Use this URL to cite or link to this record in EThOS: http://ethos.bl.uk/OrderDetails.do?uin=uk.bl.ethos.551121
Title: Research in practice : researching with practitioners and people with learning disabilities
Author: Chapman, Melanie Jane
Awarding Body: Manchester Metropolitan University
Current Institution: Manchester Metropolitan University
Date of Award: 2012
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Abstract:
This aim of this thesis is to describe and explore issues relating to researching in partnership with people with learning disabilities and health and social care practitioners working in learning disability services; with particular reference to drivers for partnership research, ways of researching in partnership, the potential benefits and tensions encountered in partnership research and the role of the researcher within partnership research. The thesis then sets out an agenda for the future of partnership research. Sixteen papers are presented; three of which are a product of partnership research with people with learning disabilities, and thirteen of which are a result of partnership research with practitioners. These papers are on a range of topics including advocacy, holidays, autism, self-injurious behaviour, outcome measurement, access to hospital and learning disability services, and the role of support workers. A variety of qualitative and quantitative research methods have been used in the studies including systematic reviews, focus groups, interviews, surveys, life stories and quasi-experimental design. The thesis identifies political, conceptual, theoretical, ideological, professional, organisational and individual drivers for partnership research in order to provide a background to the papers. The range of methods which have been used when researching in partnership is reviewed and the research reported in the papers is then set within this context. The benefits and tensions inherent in partnership research are discussed and examples from the research presented in the thesis are used to highlight these. The role of the professional researcher within partnership research projects is also discussed; for example, the tendency to play down the researcher's contribution in partnership research with people with learning disabilities and the varied and complex nature of partnership research. The impact of the partnership research is discussed in relation to the benefits to the eo-researchers, people with learning disabilities and local services. The research findings have been shared locally, nationally and internationally, and the thesis demonstrates how they have made a wide-ranging contribution to the existing evidence base about people with learning disabilities and the services they receive. Finally, an agenda for future partnership research is established.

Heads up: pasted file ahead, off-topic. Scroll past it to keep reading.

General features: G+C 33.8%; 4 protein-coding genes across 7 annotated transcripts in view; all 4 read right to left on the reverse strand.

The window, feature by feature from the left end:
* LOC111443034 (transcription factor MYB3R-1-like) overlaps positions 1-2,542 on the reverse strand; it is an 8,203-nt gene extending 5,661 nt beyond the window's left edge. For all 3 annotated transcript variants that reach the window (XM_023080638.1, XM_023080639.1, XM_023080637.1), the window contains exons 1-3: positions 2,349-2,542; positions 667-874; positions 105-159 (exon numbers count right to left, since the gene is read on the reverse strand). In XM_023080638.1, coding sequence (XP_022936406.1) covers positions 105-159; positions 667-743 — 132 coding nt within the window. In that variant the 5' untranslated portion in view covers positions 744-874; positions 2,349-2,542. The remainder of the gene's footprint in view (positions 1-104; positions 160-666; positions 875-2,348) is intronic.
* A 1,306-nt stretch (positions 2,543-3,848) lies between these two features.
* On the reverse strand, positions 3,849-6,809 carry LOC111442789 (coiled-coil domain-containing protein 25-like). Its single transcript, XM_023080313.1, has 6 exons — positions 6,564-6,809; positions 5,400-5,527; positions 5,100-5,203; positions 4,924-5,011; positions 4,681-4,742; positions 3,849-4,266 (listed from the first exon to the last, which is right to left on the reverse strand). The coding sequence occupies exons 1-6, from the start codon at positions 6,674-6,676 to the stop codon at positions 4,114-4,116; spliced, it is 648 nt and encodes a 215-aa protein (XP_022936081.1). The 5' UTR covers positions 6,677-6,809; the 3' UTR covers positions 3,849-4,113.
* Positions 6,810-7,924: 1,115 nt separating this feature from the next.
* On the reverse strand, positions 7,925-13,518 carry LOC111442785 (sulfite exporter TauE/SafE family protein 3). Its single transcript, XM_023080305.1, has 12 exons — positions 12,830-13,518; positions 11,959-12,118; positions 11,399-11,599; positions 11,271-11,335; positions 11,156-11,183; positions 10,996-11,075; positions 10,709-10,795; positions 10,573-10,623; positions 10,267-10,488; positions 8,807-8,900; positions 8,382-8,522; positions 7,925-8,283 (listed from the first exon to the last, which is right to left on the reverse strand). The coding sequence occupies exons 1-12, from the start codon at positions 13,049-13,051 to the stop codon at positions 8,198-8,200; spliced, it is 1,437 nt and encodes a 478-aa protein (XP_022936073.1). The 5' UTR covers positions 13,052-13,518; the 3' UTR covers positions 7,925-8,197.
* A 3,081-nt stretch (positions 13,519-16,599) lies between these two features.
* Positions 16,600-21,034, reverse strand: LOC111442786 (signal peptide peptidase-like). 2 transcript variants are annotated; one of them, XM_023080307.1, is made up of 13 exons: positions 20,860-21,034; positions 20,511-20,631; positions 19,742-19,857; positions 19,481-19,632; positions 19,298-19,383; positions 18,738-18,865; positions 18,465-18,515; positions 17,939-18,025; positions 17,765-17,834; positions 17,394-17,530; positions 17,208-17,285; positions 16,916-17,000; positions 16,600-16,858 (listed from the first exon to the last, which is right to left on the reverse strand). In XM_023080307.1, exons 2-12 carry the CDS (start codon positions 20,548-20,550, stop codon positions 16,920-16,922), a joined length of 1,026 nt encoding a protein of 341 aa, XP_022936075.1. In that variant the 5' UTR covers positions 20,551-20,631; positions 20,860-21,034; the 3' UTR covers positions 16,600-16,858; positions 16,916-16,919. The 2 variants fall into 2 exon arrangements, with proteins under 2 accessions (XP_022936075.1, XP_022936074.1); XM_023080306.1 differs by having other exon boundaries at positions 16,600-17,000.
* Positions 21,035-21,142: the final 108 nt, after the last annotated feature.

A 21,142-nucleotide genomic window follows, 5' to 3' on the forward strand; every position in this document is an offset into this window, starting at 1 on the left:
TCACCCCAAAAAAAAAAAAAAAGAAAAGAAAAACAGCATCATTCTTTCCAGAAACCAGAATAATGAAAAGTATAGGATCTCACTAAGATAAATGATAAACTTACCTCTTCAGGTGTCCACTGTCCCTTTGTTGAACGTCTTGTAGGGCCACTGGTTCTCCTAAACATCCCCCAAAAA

Supervisor: Not available Sponsor: Not available
Qualification Name: Thesis (Ph.D.) Qualification Level: Doctoral
EThOS ID: uk.bl.ethos.551121  DOI: Not available
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